Peel-Off: Which Peeler Works the Best?
Get yourself a giant Y-peeler and a serrated straight peeler and feel happy
A few weeks ago our beloved culinary editor Rebecca Firkser made a bold claim: You should physically throw away all your peelers and replace them with Y-peelers. This, I felt, was an affront. My colleague knows what she's talking about—I regularly consult her on such topics as "what should I make for dinner tonight" and "what should I do with this overabundance of butter"—but I am a straight peeler devotee, and have been since I was a wee child peeling potatoes for my Irish granny. In fact, some of my gnarliest kitchen injuries have come from when I attempted to switch up my peeling situation.
The more I talked to the culinary professionals I have the fortune to work around, the more I realized that this whole peeling thing was very much up for debate. The Food & Wine team seems evenly split between straight and Y-peelers, for example. Extra Crispy Associate Editor Kate Welsh swears by a straight peeler, and Senior Food & Drinks editor Kat Kinsman uses a very specific Y-peeler with a cushy handle. So, like an extremely regular not-at-all obsesssive person, I organized a peel-off.
The kind people at Kuhn Rikon, truly a one-stop-shop for every kind of peeler you could imagine (and the maker of the Y-peelers Firkser prefers), sent over an array of peelers for us to test. To me, "novelty peeler" just sounds like "hospital bill," so I admit that I approached some of the offerings with trepidation, but emerged with all of my fingers intact. If you're attempting a new peeler at home, though, it couldn't hurt to put on a pair of cut-proof gloves while you're getting the handle of it.
Swiss Swivel Peelers
First, we tried out a standard straight peeler, one that Kuhn Rikon sells in a pack of two as a "Swiss swivel peeler." This is the kind of peeler I grew up with, and felt comfortable handling, but Firkser remained not a fan. It took her two seconds longer to peel a carrot and almost six seconds longer to peel a potato. "I hate this, I feel like I'm being stifled," Firkser said. Which, fair enough, but there was some implicit bias going in, of course.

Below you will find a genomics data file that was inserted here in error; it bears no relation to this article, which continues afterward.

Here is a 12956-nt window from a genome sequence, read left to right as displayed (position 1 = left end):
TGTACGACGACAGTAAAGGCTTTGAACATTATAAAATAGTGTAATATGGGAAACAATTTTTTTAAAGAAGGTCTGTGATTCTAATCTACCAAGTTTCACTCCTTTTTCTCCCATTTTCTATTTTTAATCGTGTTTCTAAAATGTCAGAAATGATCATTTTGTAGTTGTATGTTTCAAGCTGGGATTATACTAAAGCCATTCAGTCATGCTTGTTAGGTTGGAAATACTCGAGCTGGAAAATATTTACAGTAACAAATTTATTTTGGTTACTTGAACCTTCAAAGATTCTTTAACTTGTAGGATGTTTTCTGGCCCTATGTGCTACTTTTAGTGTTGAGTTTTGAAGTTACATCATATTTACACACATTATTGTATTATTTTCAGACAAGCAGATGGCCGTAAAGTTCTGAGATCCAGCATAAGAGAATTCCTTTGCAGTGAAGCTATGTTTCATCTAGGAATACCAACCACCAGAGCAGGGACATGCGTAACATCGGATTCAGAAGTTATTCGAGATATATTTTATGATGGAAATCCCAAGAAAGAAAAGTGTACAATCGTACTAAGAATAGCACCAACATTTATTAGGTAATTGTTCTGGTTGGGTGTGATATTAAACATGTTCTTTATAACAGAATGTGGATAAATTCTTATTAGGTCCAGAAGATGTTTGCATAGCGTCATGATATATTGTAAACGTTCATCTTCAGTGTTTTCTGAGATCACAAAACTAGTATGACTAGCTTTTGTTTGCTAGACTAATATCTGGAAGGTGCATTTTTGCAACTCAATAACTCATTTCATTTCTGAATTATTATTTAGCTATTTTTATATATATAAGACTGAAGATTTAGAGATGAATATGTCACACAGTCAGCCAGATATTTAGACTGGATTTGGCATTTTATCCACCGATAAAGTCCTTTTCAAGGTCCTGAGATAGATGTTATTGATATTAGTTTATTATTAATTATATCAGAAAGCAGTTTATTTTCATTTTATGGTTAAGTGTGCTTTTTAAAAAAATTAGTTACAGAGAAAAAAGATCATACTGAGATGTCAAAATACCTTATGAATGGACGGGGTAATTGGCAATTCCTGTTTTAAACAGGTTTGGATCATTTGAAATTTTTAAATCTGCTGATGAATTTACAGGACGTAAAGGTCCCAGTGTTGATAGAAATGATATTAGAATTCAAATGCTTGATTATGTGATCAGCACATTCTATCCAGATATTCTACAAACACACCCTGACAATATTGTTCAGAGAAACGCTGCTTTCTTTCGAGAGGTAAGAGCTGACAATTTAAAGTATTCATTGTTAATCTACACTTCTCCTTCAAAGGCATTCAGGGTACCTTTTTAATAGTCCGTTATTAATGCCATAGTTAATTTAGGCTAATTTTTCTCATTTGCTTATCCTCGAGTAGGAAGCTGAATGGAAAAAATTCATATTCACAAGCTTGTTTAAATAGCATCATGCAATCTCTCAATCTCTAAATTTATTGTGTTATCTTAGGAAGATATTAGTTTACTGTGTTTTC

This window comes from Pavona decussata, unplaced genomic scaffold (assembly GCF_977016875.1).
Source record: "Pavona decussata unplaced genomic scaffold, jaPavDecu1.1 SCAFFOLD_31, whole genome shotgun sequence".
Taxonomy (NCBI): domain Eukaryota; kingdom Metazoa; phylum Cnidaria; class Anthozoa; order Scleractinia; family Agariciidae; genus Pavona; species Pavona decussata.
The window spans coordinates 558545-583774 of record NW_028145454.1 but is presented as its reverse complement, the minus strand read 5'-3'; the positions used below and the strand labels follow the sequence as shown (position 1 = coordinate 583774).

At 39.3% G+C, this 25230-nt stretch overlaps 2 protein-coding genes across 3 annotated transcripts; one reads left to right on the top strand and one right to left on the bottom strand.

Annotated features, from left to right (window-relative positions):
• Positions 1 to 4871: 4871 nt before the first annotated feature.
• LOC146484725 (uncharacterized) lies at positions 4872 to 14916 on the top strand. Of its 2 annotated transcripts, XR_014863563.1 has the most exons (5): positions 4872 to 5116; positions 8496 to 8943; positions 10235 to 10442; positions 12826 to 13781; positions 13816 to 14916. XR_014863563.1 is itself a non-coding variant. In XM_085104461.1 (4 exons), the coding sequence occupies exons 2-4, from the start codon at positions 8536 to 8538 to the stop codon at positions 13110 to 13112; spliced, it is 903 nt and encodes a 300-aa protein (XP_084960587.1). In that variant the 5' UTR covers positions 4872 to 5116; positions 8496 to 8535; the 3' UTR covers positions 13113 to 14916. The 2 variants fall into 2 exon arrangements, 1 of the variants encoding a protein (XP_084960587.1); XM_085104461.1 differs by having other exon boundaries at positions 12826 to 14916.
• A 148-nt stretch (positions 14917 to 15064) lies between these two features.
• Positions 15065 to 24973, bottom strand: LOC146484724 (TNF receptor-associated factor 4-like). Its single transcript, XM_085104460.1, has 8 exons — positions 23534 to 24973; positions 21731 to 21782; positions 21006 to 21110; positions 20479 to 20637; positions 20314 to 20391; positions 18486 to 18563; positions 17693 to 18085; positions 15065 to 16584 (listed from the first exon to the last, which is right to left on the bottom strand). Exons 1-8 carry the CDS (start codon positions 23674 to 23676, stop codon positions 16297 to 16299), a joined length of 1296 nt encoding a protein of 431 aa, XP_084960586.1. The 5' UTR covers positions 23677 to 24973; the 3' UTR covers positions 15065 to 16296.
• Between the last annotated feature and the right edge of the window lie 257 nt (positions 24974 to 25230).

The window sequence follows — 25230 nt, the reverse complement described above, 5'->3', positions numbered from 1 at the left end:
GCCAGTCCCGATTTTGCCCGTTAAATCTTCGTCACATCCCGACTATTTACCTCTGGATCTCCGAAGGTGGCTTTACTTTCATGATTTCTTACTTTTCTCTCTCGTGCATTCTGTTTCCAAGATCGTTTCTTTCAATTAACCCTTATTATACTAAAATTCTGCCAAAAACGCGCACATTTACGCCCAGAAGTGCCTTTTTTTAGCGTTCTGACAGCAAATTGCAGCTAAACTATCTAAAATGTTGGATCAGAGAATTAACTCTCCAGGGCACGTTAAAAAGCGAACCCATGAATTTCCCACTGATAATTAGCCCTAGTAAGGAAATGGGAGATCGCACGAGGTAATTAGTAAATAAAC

Firkser was able to sip through the work of peeling potatoes with this bad boy, largely because it allows you to peel both up and down instead of just one direction. And I can see what she means. I found the straight peeler much easier to handle than a Y-peeler when it came to peeling an apple (who doesn't love that one long unbroken peel strip—I mean the satisfaction) but admittedly less good with a potato. Probably the lesson here is that different peelers are better for different tasks, but that's much less fun than choosing one peeler that rules supreme.
Serrated Straight Peelers
As we were working through a pile of carrots, potatoes, and apples, we hit upon a straight peeler that made Firkser change her tune. This is the serrated piranha peeler, a peeler that's very similar to the swiss peelers above but with a grippier, serrated edge. (I should note here, smugly, that this is the peeler I use at home and love deeply, so obviously I was pleased to see Firkser's conversion.) "I'm so happy right now," Firkser said. "I was really ready to hate it."
Another hit of the peeler parade is the stainless julienne peeler, a sleek-looking little number that made incredibly satisfying, even ribbons out of carrots. If you don't have room for a spiralizer, this is a lovely option for making slaws out of carrots and zucchinis. It wasn't as effective with the squash, potatoes, or apples, but it's a nice, smaller alternative to bulky counter-top devices or actually developing knife skills.
We also tried several double-sided peelers, which might be handy for the home cook who wants an all-in-one device that offers both a serrated and a straight peeling side, but which we found clumsy to use and harder to clean. Maybe I'm just not that precise a cook, but I can't imagine a situation where I would need both a serrated and a straight peeler for most things, and if I really did, I'd probably invest in two different peelers rather than deal with a two-sided one.
The novelty peeler that everyone in the kitchen fell in love with was a total surprise: the wide peeler, a kind of super-sized version of a Y-peeler. It is enormous, and not suited to tasks like peeling a carrot. You should also be careful with its large sharp blade or you'll peel your own hand. But have you ever attempted to peel a butternut squash and felt helpless and frustrated as you jab away at the skin? Yeah, this puppy solves that problem. It essentially functions like a handheld mandoline, not only evenly removing the skin of squash but also slicing potatoes into beautiful, even slices. You could make one heck of an impressive salad with it. It was another device I came in slightly afraid of, and came away coveting.
Another thing that this test showed was how nice it is to have a good, sharp peeler. If you've had your peeler more than a year and you use it often, it's probably worth replacing it. It's one of those kitchen devices that's fairly cheap and hard to sharpen, and it makes a world of difference when you have a nice, fresh, sharp one versus an old, dull one. You could say it's just so much more, ahem, appealing.